The Novel Approach reviews The Captain’s Ghostly Gamble

Ah, there’s angst…a little. There’s romance in spades. The lighthearted banter between the two ghostly men draws you in, and when the two spirits finally realize what we, the reader, knew all along—that they belong together—your heart will heave a happy sigh. This story paces really well for a novella, and has a definite buildup, climax, and conclusion. It’s totally engaging, with colorful characters—there’s a ghost cat for heaven’s sake—and it’s a pleasure to read. Curzon and Harkstead have a definite knack for scene setting and that comes through clearly. I definitely recommend this story for anyone wanting a ghostly short story that is sweet, funny, endearing and romantic. I have loved this series and recommend not just this novella but all the books.

Read Carrie’s full review at The Novel Approach.

Universal Amazon link for “The Captain’s Ghostly Gamble”

Interview with author Faye Hall

Meet Faye Hall, author of suspenseful nineteenth-century romance set in Australia.

1. How long have you been writing? Can you tell us a bit about your journey to publication?
I started writing right from childhood. I decided to take the plunge and write a
novel for publication whilst in my last year of high school. My English teacher laughed at me and told me I was wasting my time, which kind of gave me the determination to finally send it to a publisher.

A North Queensland view.

2. Why are you drawn to the late 1800s as a setting for your fiction? What opportunities and difficulties does the era and the location of North Queensland present for you as a writer and for your stories?
I’m from North Queensland, and I grew up on the stories of my great
grandparents and how they came to Australia and their struggles to survive. I’ve used a lot of that history in my books. Unfortunately my choice of towns isn’t a simple Google search away so I rely a lot on local history and photos. I picked the late 1800s because it was then my ancestors came to Queensland, but also because I just love Australian history.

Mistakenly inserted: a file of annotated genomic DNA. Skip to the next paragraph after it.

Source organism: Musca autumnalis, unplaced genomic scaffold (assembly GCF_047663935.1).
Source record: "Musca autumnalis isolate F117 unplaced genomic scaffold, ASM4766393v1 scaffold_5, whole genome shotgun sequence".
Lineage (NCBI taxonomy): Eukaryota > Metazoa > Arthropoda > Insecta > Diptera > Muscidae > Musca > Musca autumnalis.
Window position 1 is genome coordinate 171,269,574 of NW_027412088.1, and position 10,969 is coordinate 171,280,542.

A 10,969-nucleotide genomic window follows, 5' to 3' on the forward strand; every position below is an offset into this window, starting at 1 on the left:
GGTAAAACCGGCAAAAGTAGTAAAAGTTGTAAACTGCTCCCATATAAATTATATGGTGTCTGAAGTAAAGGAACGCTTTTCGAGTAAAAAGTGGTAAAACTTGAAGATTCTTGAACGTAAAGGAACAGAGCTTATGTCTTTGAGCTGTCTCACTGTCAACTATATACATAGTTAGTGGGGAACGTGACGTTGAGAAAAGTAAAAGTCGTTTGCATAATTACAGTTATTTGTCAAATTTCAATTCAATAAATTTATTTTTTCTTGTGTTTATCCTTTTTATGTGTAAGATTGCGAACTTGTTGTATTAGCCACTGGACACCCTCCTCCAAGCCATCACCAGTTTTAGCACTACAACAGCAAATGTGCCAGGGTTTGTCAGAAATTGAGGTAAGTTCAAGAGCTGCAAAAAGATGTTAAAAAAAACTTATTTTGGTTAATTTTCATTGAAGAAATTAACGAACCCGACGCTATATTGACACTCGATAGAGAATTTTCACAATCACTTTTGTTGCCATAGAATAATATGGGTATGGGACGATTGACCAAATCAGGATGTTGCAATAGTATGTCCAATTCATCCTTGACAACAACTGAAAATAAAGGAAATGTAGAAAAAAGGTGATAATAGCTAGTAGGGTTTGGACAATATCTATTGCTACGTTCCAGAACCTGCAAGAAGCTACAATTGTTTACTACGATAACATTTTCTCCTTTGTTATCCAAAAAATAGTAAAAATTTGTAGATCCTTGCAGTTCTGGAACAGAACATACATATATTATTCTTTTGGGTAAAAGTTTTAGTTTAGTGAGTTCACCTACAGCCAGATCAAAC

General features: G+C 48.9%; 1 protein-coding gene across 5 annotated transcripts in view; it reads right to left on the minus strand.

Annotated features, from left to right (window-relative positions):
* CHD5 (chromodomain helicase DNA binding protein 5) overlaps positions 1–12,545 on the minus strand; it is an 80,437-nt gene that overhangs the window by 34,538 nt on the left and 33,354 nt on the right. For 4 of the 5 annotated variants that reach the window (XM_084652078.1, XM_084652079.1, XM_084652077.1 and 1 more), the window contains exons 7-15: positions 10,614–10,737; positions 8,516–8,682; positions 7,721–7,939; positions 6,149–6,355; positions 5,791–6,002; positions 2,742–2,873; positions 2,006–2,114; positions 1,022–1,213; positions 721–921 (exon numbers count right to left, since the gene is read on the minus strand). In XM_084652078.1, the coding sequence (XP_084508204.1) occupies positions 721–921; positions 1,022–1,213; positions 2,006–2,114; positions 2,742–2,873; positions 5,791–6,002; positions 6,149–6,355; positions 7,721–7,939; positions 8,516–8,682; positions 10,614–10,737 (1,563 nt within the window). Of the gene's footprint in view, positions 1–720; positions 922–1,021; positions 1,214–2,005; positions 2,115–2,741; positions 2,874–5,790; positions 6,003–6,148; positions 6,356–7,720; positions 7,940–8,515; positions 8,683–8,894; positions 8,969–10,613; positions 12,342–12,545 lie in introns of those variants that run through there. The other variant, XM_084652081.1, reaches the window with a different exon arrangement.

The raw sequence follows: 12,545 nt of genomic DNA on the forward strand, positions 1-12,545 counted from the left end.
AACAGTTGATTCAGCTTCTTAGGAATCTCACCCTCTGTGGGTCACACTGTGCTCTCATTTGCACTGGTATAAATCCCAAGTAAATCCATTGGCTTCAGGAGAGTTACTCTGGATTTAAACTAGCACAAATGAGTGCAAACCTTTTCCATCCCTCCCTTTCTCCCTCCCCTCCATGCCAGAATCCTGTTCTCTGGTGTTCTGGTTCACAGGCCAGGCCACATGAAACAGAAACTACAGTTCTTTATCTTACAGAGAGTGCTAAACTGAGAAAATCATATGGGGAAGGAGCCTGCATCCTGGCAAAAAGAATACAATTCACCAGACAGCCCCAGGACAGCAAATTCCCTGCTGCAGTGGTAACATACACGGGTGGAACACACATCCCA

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Interview with author CF White

Today, I’m welcoming CF White to my blog. Author of six m/m romances across three series of novels, she writes love stories with humour, drama and heat set in often gritty urban landscapes. So join me as I find out more about CF White – her characters, her influences, and more.

The three novels of the Responsible Adult series..

  1. How long have you been writing? Can you tell us a bit about your journey to publication? 

I’ve always wanted to be a writer. Since a very young age I wrote stories and novels. I used to rush home from school to write and whenever I’d go on holiday with my folks I always had to have a pen and paper to write on the beach instead of building sandcastles. By the time I was around 14 I’d written two novels. My parents were super supportive and did send off to a couple to publishers. Rejection is hard at any age but at that time, the rejection kinda stopped me in my tracks. Then, as is inevitable, life took over for a while (or I should probably say teenage social life). I went off to uni, studied film production and switched to writing scripts. Then the pressures to get a paid job on graduation thwarted any chance of writing for a living, so I got a job, I got a husband, kids followed and writing all but stopped.

Then a few years back, an idea I’d had roaming in my head for years came back to haunt me – it was about a footballer and his path from the academy to the professional playing field all while discovering his sexuality and falling in love with a man he couldn’t hide in the shadows. I had no idea about mm romance then, but a burning desire to write the story. So I did some research and found the mm community. I devoured books and suddenly became an instant fan. Knowing there was a market for gay romance novels, I slowly started to write my first book in fifteen years – The District Line. I was guided to the online platform Wattpad and plucked up the courage to post my chapters on there, just to see if there was anyone even vaguely interested in my book and if I had any talent at all. Cutting a long story short, The District Line became quite successful on the site. It was featured by the platform staff, excerpts taken up in Cosmopolitan magazine and suddenly I had a decent following. I came up with a few more ideas and posted more regularly. It was after a year or so of doing that, that I looked into publishing for real.

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